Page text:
Arterial Occlusions. Arterial occlusions require a blood pressure cuff to be inflated to above systolic blood pressure, as to totally stop the flow of blood into and out of the tissue of interest. Many publications recommend using a rapid inflation cuff, placed proximal to the tissue of interest, that can be inflated to 300mmHg. The arterial occlusion protocol is as follows:

  • After a 15s isometric contraction or electrical stimulation of the muscle (it doesn’t matter which - Ryan et al. 2013) apply multiple (5-20) arterial occlusions as follows:
    • Seat the participant in a chair, with their ankle immobilized, so they can relax fully and minimize movement artifacts.
    • Complete 2 x 30s Resting Cuffs (resting mVO2 is an important normalization step for analysis).
  • Complete a brief 15-20s isometric contraction or electrical stimulation on the muscle of interest (it doesn’t matter which - Ryan et al. 2013) in order to increase oxygen consumption.
  • Complete a series of arterial occlusions (300mmHg) to get (muscular rate of oxygen consumption) mO2:
    • 5 x 5s on/off
    • 5 x 10s on/off
    • 5 x 15s on/off
  • Repeat step iv

Ischemic Calibration. Continuous wave NIRS devices are unable to measure exact concentrations of oxy and deoxy hemoglobin and myoglobin, so the typical data output is in measured as changes in the NIRS signal. Therefore, an ischemic calibration is necessary to be able to compare NIRS signals between participants and between trials. An ischemic calibration involves inflating the pressure cuffs to 300mmHg for 3-5 minutes. During the 3-5 minutes a nadir in NIRS signal will occur, this is assumed to be the 0% oxygenation mark. Upon release of the cuff a hyperemic response will occur producing a zenith in the NIRS signal, which is then used as the 100% oxygenation point for normalization. Complete the ischemic calibration as follows:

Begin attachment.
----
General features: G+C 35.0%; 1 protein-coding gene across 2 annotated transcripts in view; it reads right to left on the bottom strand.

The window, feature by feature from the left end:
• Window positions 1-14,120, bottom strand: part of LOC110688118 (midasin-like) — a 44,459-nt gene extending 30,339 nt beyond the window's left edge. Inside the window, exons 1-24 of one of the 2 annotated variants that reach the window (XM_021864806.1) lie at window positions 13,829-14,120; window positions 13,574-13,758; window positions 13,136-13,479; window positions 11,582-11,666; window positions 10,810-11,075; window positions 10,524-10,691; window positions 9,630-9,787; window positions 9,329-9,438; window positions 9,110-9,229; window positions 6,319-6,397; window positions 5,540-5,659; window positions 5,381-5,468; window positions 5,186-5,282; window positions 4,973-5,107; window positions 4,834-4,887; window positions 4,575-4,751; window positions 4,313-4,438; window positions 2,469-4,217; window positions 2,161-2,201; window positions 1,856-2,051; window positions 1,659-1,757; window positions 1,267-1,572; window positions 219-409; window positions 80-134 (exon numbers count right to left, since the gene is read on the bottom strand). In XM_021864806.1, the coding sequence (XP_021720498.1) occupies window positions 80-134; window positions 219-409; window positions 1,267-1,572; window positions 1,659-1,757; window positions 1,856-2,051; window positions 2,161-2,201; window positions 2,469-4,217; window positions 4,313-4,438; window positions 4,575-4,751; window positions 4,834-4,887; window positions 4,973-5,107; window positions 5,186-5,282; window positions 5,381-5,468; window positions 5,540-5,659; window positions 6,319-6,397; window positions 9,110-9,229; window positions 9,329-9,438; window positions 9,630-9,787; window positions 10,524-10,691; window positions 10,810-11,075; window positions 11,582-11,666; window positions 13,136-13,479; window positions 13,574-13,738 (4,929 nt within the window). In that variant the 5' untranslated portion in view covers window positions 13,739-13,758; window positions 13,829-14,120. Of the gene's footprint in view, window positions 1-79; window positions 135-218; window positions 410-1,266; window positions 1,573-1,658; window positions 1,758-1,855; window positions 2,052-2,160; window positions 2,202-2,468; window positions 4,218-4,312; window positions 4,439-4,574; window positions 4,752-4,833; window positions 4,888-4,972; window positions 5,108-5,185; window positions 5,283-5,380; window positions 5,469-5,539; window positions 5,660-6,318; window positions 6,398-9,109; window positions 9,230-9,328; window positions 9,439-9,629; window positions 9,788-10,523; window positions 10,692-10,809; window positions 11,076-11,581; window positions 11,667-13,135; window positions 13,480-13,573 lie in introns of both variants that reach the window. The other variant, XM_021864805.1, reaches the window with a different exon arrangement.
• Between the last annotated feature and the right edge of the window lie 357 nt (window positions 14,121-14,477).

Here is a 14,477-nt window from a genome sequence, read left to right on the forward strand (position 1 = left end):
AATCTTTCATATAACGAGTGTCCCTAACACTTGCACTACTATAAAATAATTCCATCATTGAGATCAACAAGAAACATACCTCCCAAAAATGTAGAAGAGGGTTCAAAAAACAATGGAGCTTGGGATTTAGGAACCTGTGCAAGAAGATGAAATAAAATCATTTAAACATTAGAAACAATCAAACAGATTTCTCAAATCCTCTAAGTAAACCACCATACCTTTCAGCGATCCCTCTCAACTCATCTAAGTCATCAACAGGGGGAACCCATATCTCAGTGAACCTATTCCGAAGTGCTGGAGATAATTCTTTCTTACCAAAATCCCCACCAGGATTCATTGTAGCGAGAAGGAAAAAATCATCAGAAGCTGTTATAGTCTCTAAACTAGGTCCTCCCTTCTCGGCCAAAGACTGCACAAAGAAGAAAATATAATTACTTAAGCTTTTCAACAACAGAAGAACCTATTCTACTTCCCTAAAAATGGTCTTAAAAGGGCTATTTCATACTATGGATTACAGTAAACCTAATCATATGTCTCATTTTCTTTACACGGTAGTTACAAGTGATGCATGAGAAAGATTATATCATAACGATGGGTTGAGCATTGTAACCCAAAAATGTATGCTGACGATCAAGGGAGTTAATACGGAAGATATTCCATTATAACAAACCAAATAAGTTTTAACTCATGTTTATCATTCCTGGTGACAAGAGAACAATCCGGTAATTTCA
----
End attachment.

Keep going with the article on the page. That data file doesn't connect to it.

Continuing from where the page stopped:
• Immediately following the second series of arterial occlusions, inflate the cuffs to 300mmHg for 3-5 minutes.
  • Once the signal flattens out and stops changing release the cuff.
  • Keep the participant sitting until the signal reaches a peak and begins to come back down.

Data Analysis.

  • After data is gathered:
    • If CW-NIRS is used: Use ischemic calibration minimum point assumed to be 0% oxygenation, maximum point assumed to be 100% oxygenation to get NIRS signal as percentage.
    • If Frequency Domain or Moxy is Used: No calibration changes needed
  • Correct for blood-volume changes as per (a) and (e), above. Note: this is a patented process.
  • Analyze each cuff for slope (aka mO2 calculation) of first 3s of each cuff.
  • Graph all mVO2 values for 15 cuffs. Fit a monoexponential function to the graph. The function should look something like:

Screen Shot 2019-09-27 at 7.25.51 AM

C represents a constant, determined by the monoexponential fit,  is the fitting rate constant (or time constant) for the recovery of mO2, and t is the time.


Summary. Measuring skeletal muscle oxidative capacity no longer requires a participant to be isolated in a magnetic resonance spectroscopy machine, or to give a skeletal muscle biopsy. While these methods are still held as the gold standard for measuring skeletal muscle mitochondria oxygen capacity and kinetics, NIRS devices provide adequate utility to evaluate skeletal muscle function as it pertains to oxygen delivery and utilization. As NIRS devices become more portable and accurate this evaluation will only become more important as skeletal muscle function/capacity is a huge indicator of health.